And they had the money to hire the experts needed to manage that cluster like a single supercomputer. Sure, they probably got some of that initial funding from ordinary venture capitalists, but what if some Govt. outfit helped, on the grounds of requesting access for occasional factoring purposes? After that IPO gets invested in a bigger farm, not even 2048-bit keys may be safe.
  • Does the numeral posted here [rsasecurity.com] actually equal the product of the numerals posted here? [rsasecurity.com]

    The last digit looks OK, anyway. :-)

    No, don't bother to flame me for laziness... I already know...

    There was a time when I would have tried to do that on paper by hand, just to keep in practice. These days, not only am I too lazy to try that, but I don't currently have any software system at hand that implements indefinite-sized integer arithmetic... and I'm too lazy to implement one.
    • java does this. It works on most platforms. See java.math.BigInteger
    • with a little help from lisp I did this... It checked out... /. is adding some white space to the numbers that isnt reall there...

      i i i i i i i ooooo o ooooooo ooooo ooooo
      I I I I I I I 8 8 8 8 8 o 8 8
      I \ `+' / I 8 8 8 8 8 8
      \ `-+-' / 8 8 8 ooooo 8oooo
      `-__|__-' 8 8 8 8 8
      | 8 o 8 8 o 8 8
      ------+------ ooooo 8oooooo ooo8ooo ooooo 8

      Copyright (c) Bruno Haible, Michael Stoll 1992, 1993
      Copyright (c) Bruno Haible, Marcus Daniels

    • http://www.google.com/search?sourceid=navclient&ie =UTF-8&oe=UTF-8&q=39807508642406493739712550055038 64911990643623425267084063851895759463889572617685 83317+%2A+4727721461074353025362230719730482246329 14695302097116459852171130520711256363590397527 And google confirms the first few numbers...
    • Yes. They are correct.

      BigInteger p1 = new BigInteger("3980750864240649373971255005503864911 9 9064362342526708406385189575946388957261768583317" );
      BigInteger p2 = new BigInteger("47277214610743530253622307197304822463 2914695302097116459852171130520711256363590397527" );
      BigInteger p = p1.multiply(p2);
      System.out.println(p);

      188198812920607963838697239461650439807163563379 41 73827007633564229888597152346654853190606065047430 45317388011303396716199692321205734031879550656996 2213051
    • Yes it does.

      Use Pari/GP [u-bordeaux.fr]. It's even GLP.

    • [txr@brasa txr]$ python2
      Python 2.2.3 (#1, Oct 15 2003, 23:33:35)
      [GCC 3.3.1 20030930 (Red Hat Linux 3.3.1-6)] on linux2
      Type "help", "copyright", "credits" or "license" for more information.
      >>> 39807508642406493739712550055038649119906436234252 6708406385189575946388957261768583317 * 47277214610743530253622307197304822463291469530209 7116459852171130520711256363590397527
      18819881292 06079638386972394616504398071635633794173827007633 56422988859715234665485319060606504743045317388011 3033967

  • soooo.... (Score:2, Insightful)

    by MasTRE (588396)
    It took longer for them to come up with the press release than it did for their code to be broken. Lookin' good, RSA!
  • There is very little info to the article.

    My summary: they used about 100 workstations and it took 3 months. General credits to those involved.

    That's it. Oh yeah, and a quote.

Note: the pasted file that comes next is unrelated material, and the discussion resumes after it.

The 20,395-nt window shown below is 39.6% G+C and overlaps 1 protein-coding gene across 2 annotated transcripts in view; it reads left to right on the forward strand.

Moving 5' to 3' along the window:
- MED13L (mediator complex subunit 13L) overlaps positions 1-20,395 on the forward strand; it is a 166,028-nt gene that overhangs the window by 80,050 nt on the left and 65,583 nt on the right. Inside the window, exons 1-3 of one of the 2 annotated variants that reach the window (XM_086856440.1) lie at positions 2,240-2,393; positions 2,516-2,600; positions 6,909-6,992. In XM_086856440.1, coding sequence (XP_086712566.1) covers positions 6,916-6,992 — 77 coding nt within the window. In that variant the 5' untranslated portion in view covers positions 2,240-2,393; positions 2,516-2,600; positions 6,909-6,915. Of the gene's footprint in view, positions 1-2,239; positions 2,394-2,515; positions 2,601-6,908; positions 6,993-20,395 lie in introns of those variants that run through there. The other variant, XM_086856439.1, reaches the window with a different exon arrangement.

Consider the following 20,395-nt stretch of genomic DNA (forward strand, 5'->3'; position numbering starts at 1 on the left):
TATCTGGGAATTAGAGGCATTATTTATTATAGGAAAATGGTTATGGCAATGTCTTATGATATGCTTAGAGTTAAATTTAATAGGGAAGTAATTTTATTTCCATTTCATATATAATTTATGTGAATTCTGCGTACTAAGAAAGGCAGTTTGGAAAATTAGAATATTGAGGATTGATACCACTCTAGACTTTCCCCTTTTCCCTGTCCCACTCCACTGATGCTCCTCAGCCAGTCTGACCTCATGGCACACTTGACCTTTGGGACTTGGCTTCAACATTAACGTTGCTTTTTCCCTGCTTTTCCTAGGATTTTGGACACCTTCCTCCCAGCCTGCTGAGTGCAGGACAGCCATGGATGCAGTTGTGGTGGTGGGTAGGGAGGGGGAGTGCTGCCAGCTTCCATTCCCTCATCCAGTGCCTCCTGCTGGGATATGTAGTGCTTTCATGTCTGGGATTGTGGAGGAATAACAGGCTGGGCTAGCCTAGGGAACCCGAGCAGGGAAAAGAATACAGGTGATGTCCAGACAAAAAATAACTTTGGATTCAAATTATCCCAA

My interest is in how an individual's effort would have compared to their's. 100 machines is a little too vague - and is only really useful in the initial sieving process anyway. The last stage hasn't been implemented in a distributed fashion yet, so it can only be done on one.

    Perhaps an estimate that can be roughly referenced by ot
    • Jeeze, what planet (or university) are you from? Someplace where Google or Copernic is outlawed?

      Mind you, this is a formal announcement, not an article. The technical details are for the researchers to announce, that's not RSA's reponsibility. And while the inital report of a factoring success -- and mention of any new technique -- usually spreads quickly over the Net (watch the Yahoo Prime Numbers [yahoo.com] group), academic papers take longer. And when you're dealing with experts at this level, they'll take their

      • First: considering that this site is supposed to be "News for Nerds" what news did the article provide? At a minimum it generated a forum to request further, more detailed information.

        Second: Not unlike countless others, you misread one of my posts. I honestly can't see where I asked for theory. I am looking for how hard it was to solve this problem.

        Wasn't that the point of the challenge? To quote the website [rsasecurity.com]: "to encourage research into computational number theory and the practical difficulty of factorin
        • "I honestly can't see where I asked for theory. I am looking for how hard it was to solve this problem," sez TB.

          I sympathize with your interest in some straightforward measure that would allow you to compare one factoring project with some previous project. I really do.

          Unfortunately, I think you are confusing your irritation with the tardy "formal announcement" of the joint project's success -- the basis for the /. "article" -- with your frustration that the prime researchers (Jens Franke and Thors

  • Goes to show (Score:3, Insightful)

    by BCW2 (168187) on Wednesday April 28, 2004 @01:02PM (#8997765) Journal
    That any key can be cracked if enough computing power is thrown at it. Remember NSA does this as their job, now how many keys have been cracked? All or real close to it.
  • We now know what the computational cost was...

    We also could have spared ourselves the computer-months of CPU time and just computed the computational cost using a few miliseconds of calculator time.

    The only time such an exercise is successful is when a new code-breaking technique is developed to solve the problem, not when brute force wins.